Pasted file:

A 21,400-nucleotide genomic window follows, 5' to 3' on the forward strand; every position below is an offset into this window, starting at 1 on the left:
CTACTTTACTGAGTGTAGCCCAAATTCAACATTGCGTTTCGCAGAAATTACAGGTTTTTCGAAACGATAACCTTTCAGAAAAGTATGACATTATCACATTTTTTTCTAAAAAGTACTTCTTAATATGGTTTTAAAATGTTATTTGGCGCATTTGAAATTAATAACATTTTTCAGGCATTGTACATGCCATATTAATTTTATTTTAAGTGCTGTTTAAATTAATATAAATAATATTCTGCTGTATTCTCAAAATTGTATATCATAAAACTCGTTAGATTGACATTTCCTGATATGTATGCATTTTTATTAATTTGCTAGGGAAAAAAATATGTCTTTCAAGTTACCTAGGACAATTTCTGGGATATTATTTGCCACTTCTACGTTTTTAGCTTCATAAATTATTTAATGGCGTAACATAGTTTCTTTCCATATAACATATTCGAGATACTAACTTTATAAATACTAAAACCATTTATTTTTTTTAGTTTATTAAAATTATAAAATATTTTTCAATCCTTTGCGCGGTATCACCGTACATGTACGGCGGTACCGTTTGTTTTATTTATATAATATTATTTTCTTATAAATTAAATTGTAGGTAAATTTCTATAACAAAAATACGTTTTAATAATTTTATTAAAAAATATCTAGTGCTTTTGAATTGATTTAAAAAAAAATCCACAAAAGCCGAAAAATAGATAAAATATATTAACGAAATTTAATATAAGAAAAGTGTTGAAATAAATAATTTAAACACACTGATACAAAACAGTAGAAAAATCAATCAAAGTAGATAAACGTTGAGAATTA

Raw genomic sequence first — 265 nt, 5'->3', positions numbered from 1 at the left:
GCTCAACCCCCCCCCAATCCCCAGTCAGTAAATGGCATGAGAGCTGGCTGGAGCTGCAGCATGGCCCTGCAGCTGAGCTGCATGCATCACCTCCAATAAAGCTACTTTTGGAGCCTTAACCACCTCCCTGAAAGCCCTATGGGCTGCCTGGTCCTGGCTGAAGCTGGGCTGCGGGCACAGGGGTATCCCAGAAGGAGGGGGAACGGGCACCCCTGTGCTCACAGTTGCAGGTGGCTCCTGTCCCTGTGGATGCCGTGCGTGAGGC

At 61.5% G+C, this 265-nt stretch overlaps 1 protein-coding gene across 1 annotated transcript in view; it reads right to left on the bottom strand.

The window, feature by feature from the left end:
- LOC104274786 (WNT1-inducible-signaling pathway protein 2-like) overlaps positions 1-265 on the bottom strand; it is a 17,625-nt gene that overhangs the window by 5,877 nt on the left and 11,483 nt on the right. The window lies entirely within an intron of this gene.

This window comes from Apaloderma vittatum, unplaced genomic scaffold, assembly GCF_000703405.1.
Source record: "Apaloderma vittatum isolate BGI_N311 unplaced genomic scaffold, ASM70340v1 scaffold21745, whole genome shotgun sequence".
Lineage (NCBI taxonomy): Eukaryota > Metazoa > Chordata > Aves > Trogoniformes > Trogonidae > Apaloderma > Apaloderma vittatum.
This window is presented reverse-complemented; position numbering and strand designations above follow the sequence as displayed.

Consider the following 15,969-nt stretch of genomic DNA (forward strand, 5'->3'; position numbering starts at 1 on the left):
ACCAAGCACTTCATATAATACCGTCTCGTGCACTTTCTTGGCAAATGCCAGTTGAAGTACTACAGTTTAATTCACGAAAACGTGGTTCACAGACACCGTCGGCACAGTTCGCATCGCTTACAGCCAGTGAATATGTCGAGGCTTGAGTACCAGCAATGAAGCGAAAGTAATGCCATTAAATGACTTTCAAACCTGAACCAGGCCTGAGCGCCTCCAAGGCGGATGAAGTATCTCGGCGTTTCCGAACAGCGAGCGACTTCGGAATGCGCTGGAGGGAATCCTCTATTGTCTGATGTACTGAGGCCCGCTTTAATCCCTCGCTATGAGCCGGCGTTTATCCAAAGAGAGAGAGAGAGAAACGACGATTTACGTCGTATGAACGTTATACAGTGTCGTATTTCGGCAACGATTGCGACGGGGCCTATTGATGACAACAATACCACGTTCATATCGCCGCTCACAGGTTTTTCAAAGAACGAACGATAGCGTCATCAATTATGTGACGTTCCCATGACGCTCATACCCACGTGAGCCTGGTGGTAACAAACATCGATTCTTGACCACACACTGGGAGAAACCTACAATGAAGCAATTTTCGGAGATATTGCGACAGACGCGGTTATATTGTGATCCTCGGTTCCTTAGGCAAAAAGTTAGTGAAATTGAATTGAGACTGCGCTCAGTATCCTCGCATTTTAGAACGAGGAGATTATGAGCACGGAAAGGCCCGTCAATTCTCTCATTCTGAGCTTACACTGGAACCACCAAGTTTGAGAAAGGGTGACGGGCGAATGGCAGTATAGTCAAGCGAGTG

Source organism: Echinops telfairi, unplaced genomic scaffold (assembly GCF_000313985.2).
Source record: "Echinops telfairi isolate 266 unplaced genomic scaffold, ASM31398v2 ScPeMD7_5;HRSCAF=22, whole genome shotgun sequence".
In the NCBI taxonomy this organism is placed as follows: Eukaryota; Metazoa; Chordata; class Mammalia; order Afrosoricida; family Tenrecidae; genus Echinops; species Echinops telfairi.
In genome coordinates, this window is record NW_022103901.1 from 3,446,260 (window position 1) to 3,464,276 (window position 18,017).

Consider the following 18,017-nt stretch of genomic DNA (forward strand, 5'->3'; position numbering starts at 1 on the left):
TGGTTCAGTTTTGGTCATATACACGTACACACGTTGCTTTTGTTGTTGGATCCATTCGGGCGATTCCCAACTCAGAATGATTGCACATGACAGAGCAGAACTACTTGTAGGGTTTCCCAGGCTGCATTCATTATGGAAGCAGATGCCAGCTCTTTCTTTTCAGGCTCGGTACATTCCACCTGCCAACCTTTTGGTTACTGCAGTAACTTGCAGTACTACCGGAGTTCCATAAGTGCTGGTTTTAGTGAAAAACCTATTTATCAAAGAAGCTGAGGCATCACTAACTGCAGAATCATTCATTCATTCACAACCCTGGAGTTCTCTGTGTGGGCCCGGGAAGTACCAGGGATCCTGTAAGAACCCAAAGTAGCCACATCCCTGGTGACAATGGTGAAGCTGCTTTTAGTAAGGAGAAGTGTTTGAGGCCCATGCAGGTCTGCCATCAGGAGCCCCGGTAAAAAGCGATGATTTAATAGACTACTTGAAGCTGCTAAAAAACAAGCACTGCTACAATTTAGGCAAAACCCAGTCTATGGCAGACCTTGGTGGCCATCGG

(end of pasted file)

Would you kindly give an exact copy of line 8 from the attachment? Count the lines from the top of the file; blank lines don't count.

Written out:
This window comes from Apaloderma vittatum, unplaced genomic scaffold, assembly GCF_000703405.1.